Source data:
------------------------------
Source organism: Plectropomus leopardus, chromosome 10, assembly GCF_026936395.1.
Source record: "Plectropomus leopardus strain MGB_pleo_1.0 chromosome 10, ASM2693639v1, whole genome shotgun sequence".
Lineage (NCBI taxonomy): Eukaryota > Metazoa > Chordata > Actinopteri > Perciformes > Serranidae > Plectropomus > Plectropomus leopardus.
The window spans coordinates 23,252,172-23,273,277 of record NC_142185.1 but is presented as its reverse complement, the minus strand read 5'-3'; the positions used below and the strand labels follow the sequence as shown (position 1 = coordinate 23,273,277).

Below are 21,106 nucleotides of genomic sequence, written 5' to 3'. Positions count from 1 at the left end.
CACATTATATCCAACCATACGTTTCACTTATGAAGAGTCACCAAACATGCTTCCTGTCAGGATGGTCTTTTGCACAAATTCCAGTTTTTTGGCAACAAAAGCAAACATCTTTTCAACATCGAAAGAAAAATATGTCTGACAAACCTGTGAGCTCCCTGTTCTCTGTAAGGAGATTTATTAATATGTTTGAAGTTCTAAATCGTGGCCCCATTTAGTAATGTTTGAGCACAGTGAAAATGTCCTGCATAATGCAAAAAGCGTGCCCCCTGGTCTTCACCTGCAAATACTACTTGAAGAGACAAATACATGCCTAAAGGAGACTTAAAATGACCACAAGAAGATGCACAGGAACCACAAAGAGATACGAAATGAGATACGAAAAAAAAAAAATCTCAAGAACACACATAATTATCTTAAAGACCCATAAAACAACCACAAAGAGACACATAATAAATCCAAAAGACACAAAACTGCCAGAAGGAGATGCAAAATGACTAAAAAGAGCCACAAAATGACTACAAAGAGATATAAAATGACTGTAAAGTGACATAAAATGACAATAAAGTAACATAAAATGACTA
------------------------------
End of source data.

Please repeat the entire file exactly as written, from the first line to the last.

Source organism: Plectropomus leopardus, chromosome 10, assembly GCF_026936395.1.
Source record: "Plectropomus leopardus strain MGB_pleo_1.0 chromosome 10, ASM2693639v1, whole genome shotgun sequence".
Lineage (NCBI taxonomy): Eukaryota > Metazoa > Chordata > Actinopteri > Perciformes > Serranidae > Plectropomus > Plectropomus leopardus.
The window spans coordinates 23,252,172-23,273,277 of record NC_142185.1 but is presented as its reverse complement, the minus strand read 5'-3'; the positions used below and the strand labels follow the sequence as shown (position 1 = coordinate 23,273,277).

Below are 21,106 nucleotides of genomic sequence, written 5' to 3'. Positions count from 1 at the left end.
CACATTATATCCAACCATACGTTTCACTTATGAAGAGTCACCAAACATGCTTCCTGTCAGGATGGTCTTTTGCACAAATTCCAGTTTTTTGGCAACAAAAGCAAACATCTTTTCAACATCGAAAGAAAAATATGTCTGACAAACCTGTGAGCTCCCTGTTCTCTGTAAGGAGATTTATTAATATGTTTGAAGTTCTAAATCGTGGCCCCATTTAGTAATGTTTGAGCACAGTGAAAATGTCCTGCATAATGCAAAAAGCGTGCCCCCTGGTCTTCACCTGCAAATACTACTTGAAGAGACAAATACATGCCTAAAGGAGACTTAAAATGACCACAAGAAGATGCACAGGAACCACAAAGAGATACGAAATGAGATACGAAAAAAAAAAAATCTCAAGAACACACATAATTATCTTAAAGACCCATAAAACAACCACAAAGAGACACATAATAAATCCAAAAGACACAAAACTGCCAGAAGGAGATGCAAAATGACTAAAAAGAGCCACAAAATGACTACAAAGAGATATAAAATGACTGTAAAGTGACATAAAATGACAATAAAGTAACATAAAATGACTA